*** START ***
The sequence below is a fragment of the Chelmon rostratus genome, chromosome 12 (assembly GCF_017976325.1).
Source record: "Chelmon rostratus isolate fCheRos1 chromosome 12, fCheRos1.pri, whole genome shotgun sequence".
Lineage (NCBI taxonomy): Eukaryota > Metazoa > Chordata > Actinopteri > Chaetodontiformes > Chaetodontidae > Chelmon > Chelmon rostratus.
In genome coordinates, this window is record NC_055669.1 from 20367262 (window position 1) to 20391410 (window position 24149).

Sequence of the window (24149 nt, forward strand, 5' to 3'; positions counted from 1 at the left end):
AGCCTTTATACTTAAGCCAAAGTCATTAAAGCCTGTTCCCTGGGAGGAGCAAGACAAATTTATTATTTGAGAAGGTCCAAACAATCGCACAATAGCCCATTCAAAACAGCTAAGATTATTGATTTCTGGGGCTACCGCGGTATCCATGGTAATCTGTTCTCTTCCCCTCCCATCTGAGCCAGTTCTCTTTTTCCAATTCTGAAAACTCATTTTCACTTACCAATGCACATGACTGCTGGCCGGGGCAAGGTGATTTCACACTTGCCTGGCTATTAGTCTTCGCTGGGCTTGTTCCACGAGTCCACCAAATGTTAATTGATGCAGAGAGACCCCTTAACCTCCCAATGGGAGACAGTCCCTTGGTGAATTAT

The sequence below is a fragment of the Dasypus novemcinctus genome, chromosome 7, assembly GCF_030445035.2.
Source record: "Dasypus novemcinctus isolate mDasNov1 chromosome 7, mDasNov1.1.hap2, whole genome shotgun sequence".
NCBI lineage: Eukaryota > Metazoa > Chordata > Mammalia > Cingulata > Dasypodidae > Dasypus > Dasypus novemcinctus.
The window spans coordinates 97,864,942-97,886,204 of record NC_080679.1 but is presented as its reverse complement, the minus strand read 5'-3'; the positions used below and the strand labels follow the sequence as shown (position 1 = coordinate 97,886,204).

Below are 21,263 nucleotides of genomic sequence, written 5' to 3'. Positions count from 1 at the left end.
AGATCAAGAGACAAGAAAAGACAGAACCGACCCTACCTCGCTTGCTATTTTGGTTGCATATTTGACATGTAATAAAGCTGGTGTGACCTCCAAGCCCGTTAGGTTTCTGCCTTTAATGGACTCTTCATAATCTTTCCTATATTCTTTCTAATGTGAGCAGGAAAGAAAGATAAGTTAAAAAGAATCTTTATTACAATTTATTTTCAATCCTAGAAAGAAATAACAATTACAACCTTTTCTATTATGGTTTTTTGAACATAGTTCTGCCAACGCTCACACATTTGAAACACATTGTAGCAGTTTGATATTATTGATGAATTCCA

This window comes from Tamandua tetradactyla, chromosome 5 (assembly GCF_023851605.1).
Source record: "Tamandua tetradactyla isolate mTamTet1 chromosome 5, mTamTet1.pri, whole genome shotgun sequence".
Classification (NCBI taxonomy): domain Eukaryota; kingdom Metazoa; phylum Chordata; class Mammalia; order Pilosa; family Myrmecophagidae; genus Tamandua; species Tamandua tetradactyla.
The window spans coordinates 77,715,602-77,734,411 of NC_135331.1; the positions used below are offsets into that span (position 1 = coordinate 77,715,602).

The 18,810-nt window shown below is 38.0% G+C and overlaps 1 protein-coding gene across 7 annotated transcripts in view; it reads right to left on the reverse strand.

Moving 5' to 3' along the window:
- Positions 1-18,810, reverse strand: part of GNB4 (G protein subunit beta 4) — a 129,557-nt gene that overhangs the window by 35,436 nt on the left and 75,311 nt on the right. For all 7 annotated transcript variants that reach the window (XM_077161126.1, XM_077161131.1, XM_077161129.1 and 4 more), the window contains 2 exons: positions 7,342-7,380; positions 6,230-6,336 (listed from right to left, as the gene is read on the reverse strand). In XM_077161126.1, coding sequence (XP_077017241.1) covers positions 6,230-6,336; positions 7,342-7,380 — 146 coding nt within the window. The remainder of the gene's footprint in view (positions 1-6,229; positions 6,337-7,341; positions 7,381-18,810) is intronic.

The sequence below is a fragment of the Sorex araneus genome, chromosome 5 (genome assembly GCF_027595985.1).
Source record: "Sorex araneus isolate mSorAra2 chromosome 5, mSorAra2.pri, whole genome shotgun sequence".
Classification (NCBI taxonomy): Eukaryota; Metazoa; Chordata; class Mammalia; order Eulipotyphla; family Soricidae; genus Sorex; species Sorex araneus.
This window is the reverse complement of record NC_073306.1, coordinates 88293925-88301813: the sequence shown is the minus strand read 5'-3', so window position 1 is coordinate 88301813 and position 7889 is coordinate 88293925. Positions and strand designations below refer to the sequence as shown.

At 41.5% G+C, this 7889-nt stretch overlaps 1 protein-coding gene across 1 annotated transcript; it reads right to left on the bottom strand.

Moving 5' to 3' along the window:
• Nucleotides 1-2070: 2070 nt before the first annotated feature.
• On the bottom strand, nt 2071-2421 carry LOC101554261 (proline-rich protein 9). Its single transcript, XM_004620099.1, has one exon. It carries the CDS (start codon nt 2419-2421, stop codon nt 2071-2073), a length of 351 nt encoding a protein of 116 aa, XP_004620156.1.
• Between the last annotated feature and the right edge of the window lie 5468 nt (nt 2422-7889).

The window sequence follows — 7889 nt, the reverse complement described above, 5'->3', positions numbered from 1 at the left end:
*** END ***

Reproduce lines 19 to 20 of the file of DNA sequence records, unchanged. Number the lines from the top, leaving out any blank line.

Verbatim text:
- Positions 1-18,810, reverse strand: part of GNB4 (G protein subunit beta 4) — a 129,557-nt gene that overhangs the window by 35,436 nt on the left and 75,311 nt on the right. For all 7 annotated transcript variants that reach the window (XM_077161126.1, XM_077161131.1, XM_077161129.1 and 4 more), the window contains 2 exons: positions 7,342-7,380; positions 6,230-6,336 (listed from right to left, as the gene is read on the reverse strand). In XM_077161126.1, coding sequence (XP_077017241.1) covers positions 6,230-6,336; positions 7,342-7,380 — 146 coding nt within the window. The remainder of the gene's footprint in view (positions 1-6,229; positions 6,337-7,341; positions 7,381-18,810) is intronic.

The sequence below is a fragment of the Sorex araneus genome, chromosome 5 (genome assembly GCF_027595985.1).